Maybe it's not that local news is irrelevant to your life, maybe you've just been watching the wrong channel.
Well, thanks, Bud, for that impressive spew. And, might we add, if you guys had bothered to spend more than the standard minute-thirty on those stories, many of which were ripped directly from the paper or other sources, a couple of them might have been interesting or even relevant. But we know how it is: Your consultant says why bother--the viewers are idiots and nobody who watches TV news can concentrate long enough to comprehend an original idea.
Keep up the fine work, etc., etc., etc. Our admiration goes on and on.
FIRE SALE: It appears the local firefighters' union is the latest group to join the annexation fumble-along in the City of Tucson's never-ending quest for tax revenues.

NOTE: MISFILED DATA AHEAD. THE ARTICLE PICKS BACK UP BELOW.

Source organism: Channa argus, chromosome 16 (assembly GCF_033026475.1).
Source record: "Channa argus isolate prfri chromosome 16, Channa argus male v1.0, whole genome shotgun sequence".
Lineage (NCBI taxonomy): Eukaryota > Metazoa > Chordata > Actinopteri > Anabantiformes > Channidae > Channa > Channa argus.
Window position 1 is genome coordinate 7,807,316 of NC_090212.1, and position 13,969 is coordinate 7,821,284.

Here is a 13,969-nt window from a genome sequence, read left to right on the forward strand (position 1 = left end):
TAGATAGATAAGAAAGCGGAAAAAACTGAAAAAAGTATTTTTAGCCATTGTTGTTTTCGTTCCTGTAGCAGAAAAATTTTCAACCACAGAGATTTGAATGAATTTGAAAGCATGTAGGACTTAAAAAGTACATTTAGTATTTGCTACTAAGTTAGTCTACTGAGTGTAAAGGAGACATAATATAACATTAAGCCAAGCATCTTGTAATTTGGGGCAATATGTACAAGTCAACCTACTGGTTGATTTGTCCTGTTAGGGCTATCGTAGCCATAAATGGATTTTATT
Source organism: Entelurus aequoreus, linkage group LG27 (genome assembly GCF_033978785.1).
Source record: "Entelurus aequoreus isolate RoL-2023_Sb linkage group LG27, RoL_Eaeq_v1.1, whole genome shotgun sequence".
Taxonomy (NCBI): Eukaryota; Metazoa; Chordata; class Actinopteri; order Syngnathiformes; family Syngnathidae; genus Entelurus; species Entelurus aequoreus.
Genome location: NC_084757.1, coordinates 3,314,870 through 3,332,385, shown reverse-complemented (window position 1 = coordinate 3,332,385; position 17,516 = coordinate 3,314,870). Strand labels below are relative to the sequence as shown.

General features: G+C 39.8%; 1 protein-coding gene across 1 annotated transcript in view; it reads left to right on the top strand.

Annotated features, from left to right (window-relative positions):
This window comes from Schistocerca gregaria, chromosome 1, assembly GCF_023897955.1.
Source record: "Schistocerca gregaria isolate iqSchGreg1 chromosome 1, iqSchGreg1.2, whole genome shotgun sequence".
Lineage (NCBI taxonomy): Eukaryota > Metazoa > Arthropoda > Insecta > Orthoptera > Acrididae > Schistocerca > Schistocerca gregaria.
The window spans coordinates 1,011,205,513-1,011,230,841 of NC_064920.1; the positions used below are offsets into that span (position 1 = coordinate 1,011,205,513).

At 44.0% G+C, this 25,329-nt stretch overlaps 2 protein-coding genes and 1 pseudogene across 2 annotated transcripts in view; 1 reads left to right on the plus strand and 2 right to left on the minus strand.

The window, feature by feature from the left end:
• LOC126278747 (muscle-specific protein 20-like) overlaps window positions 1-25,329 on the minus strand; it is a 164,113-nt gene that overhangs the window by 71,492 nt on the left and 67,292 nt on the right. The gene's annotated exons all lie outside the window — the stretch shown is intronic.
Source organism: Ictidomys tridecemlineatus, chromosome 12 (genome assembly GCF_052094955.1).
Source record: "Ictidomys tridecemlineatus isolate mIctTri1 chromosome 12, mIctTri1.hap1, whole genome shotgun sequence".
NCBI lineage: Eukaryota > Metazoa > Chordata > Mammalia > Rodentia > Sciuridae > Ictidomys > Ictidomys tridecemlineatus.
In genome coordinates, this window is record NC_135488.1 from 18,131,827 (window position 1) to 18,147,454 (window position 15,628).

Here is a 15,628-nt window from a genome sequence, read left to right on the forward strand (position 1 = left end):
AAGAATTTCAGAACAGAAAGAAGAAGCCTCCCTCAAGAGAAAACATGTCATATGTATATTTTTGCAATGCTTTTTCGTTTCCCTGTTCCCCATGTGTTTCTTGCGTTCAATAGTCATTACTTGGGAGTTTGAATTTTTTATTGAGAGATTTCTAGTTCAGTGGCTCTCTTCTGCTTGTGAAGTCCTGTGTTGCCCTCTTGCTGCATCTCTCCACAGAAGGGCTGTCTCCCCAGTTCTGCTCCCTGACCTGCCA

And why not? When you're a firefighter, paid by city taxpayers, it's not much of a stretch to agree with city officials hellbent on pursuing a mountain-to-mountain annexation policy.
So, when Tucson firefighters inked their 1994 contract with the city, they committed their members to recognizing "that annexation is a survival issue for the future of the city," thus allowing city bureaucrats to offer fire department jobs as hush money.
Several weeks ago the Skinny's spies spotted representatives of the firefighters' local with several top city officials who were attempting to convince rural district firefighters to support--or at least condone--city annexation efforts into their districts. In exchange for the rural firefighters' "silence," the city agreed to integrate them into positions within the city fire department.